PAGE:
Public must learn that TAFE is under threat

Robert Long
TAFE Organiser

National TAFE Day on June 18 is a great opportunity to inform colleagues, students, local community and industry that public education at the post school level is under enormous threat.

Community awareness is needed to make TAFE funding a major issue at the 2015 state election.

Under the NSW Government’s Smart and Skilled policy all vocational education and training funds will be subject to competitive tender — non-TAFE registered training organisations will be able to compete for funds that traditionally went to the TAFE system.

TAFE members are called on to organise National TAFE Day actions such as morning teas, BBQs or other activities to highlight the importance of TAFE as the preeminent public education institution in NSW.

The Coalition Government planned to implement the Smart and Skilled policy in January and then again in July 2014, but implementation has been delayed after Federation campaigning raised concerns about the impacts the policy would have on students, teachers and local communities.

As TAFE NSW prepares for the privatisation proposed by the State Government no amalgamations have yet been proposed, but courses have been cut, student fees and debt have increased and permanent and casual part time teachers have lost some or all of their work, including more than 400 teaching and support staff positions lost.

The union will continue to campaign for recurrent funding to ensure the viability of NSW TAFE.

Members are encouraged to send photos of National TAFE Day activities to

Local colleges have been lost

Privatisation policies in other states have resulted in TAFE institute mergers, amalgamations and partnerships.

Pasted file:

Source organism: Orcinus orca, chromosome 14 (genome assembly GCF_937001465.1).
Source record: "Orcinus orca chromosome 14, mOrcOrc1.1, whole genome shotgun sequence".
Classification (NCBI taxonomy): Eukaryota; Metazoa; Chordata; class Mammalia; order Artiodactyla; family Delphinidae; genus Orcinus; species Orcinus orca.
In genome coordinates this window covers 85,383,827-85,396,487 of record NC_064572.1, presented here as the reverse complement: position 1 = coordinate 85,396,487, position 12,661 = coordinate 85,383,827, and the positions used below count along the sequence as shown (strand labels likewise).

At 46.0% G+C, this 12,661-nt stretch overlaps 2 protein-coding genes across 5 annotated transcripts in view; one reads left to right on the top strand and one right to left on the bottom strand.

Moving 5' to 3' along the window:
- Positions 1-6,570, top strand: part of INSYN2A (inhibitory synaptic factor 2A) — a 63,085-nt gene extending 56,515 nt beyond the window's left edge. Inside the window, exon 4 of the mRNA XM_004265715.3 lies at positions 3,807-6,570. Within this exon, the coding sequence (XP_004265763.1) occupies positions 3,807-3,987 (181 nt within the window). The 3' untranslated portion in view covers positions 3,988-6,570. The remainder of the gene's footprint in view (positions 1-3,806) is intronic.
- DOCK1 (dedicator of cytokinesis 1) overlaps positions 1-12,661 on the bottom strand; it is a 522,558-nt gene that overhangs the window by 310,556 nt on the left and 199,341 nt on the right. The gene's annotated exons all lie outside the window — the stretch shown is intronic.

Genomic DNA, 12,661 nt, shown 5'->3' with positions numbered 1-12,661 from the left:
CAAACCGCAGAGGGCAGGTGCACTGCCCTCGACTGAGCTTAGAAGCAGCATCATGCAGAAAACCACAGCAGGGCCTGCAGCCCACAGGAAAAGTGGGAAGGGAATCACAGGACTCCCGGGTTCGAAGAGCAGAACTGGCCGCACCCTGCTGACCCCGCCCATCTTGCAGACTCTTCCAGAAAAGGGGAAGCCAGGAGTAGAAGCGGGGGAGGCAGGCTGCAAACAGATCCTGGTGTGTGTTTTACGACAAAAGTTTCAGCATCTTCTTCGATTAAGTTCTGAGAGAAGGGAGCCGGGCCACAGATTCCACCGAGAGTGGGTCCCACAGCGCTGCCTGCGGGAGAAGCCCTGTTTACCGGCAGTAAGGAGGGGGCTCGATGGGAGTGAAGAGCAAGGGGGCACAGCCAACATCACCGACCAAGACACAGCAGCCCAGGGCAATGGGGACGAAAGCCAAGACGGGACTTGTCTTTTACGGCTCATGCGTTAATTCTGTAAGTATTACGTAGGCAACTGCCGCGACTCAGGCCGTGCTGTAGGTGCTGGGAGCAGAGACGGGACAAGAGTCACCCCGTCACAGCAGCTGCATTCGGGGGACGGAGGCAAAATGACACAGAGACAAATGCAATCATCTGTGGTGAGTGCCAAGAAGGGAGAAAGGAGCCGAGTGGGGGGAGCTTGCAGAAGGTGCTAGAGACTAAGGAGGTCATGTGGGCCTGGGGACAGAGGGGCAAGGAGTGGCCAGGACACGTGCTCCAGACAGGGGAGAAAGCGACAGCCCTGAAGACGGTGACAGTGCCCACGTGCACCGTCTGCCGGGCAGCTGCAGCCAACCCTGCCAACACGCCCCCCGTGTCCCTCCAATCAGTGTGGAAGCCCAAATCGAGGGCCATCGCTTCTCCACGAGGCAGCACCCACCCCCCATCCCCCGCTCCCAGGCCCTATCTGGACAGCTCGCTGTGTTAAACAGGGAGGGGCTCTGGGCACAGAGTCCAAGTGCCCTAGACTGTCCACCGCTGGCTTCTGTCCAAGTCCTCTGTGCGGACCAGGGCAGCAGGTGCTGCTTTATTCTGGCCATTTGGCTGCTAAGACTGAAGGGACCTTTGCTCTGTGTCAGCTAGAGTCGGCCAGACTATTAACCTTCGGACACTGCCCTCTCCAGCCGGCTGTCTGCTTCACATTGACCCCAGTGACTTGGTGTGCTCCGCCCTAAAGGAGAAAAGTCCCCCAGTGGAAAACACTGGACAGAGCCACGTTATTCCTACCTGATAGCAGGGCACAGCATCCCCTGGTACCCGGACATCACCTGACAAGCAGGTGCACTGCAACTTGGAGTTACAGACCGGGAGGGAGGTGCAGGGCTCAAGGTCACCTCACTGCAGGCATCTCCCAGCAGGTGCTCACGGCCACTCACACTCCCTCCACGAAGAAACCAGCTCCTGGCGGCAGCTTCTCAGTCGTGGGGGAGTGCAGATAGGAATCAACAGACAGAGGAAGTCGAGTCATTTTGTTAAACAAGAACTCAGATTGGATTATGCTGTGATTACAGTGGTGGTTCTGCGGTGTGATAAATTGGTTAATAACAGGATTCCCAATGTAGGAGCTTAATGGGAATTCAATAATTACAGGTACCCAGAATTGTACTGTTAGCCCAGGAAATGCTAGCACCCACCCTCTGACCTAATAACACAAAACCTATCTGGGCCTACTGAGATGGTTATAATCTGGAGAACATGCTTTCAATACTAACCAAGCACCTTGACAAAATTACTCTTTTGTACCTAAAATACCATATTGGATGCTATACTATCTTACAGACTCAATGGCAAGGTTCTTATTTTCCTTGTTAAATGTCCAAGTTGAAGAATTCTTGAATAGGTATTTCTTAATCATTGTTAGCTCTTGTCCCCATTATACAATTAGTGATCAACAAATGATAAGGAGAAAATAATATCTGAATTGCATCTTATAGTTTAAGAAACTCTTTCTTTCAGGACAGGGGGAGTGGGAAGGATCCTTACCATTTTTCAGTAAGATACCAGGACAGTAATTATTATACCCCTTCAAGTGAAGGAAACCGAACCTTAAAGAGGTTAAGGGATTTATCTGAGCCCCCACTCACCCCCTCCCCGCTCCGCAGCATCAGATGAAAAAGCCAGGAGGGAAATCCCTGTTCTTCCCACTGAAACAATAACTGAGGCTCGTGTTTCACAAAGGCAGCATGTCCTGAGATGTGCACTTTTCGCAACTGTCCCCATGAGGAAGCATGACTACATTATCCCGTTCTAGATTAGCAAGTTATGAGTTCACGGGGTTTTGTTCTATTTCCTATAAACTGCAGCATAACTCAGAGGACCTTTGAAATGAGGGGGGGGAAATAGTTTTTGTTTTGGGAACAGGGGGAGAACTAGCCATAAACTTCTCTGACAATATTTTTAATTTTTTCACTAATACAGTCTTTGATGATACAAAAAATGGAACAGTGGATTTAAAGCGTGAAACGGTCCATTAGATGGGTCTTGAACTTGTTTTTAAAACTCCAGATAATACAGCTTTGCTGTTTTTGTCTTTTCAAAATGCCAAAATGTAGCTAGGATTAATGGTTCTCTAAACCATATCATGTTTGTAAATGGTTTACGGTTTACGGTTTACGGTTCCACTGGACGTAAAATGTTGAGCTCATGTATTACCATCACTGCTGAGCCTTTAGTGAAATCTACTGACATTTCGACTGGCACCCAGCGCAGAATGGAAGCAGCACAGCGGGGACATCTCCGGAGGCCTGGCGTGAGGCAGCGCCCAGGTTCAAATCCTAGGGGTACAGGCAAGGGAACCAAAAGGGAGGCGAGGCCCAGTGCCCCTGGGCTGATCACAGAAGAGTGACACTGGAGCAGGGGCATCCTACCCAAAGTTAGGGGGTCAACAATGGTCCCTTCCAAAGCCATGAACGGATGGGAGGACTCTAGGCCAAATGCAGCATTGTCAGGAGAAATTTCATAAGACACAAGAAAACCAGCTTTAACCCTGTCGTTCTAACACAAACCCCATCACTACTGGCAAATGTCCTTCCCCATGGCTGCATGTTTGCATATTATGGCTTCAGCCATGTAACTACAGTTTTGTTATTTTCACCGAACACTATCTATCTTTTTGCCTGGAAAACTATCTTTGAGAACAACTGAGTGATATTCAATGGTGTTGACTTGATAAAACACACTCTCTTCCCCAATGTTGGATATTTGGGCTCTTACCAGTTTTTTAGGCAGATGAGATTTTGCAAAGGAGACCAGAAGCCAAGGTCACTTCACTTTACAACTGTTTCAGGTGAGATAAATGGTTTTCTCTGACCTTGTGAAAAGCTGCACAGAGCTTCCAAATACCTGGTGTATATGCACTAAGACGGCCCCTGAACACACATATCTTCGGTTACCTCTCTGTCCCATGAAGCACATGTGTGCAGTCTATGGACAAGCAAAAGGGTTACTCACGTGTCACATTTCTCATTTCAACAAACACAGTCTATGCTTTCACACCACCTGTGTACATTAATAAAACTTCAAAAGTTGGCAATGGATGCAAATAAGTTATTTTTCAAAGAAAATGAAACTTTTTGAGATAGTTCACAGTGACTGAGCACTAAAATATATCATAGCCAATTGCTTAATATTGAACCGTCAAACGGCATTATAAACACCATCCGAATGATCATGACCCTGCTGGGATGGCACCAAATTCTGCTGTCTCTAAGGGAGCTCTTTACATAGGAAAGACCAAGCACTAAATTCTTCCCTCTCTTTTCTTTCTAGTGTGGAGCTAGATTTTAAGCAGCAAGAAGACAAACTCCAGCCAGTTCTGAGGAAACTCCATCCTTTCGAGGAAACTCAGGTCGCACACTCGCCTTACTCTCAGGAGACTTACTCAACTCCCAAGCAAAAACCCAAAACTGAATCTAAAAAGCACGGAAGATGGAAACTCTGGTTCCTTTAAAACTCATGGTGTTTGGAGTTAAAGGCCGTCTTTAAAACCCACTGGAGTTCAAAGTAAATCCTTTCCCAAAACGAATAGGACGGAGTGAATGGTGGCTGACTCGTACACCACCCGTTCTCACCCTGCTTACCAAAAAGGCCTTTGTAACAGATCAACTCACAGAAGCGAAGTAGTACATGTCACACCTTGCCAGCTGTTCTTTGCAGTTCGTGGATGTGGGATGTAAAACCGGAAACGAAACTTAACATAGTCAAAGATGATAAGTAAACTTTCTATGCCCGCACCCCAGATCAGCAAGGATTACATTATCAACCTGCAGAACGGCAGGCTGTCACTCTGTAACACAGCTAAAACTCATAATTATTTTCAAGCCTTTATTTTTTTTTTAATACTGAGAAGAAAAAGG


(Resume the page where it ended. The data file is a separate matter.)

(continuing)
Millions of dollars per year have been cut from the Victorian TAFE system since the Victorian Training Guarantee was implemented in 2008. More than 71 per cent of public VET funding is allocated for contestability between TAFE and private for profit training organisations. More than 2000 permanent teachers have been made redundant. Gipps and Advance TAFEs are to merge and in 2016 they will become part of Federation University (formerly Ballarat University).

From July 1 public VET funding will be fully contestable in Queensland. The Newman Government is to split TAFE building and assets from TAFE and allow private for profit companies access to TAFE college facilities. The colleges will be managed on a commercial basis; not just for public education. Some colleges could be sold. Queensland TAFE teachers are facing an attack on their working conditions and 212 educational staff has been offered redundancies.

In South Australia more than 74 per cent of public funding is contestable between TAFE and private for profit training organisations. Three South Australian TAFE institutes amalgamated into one organisation in February, resulting in more than 350 permanent job losses.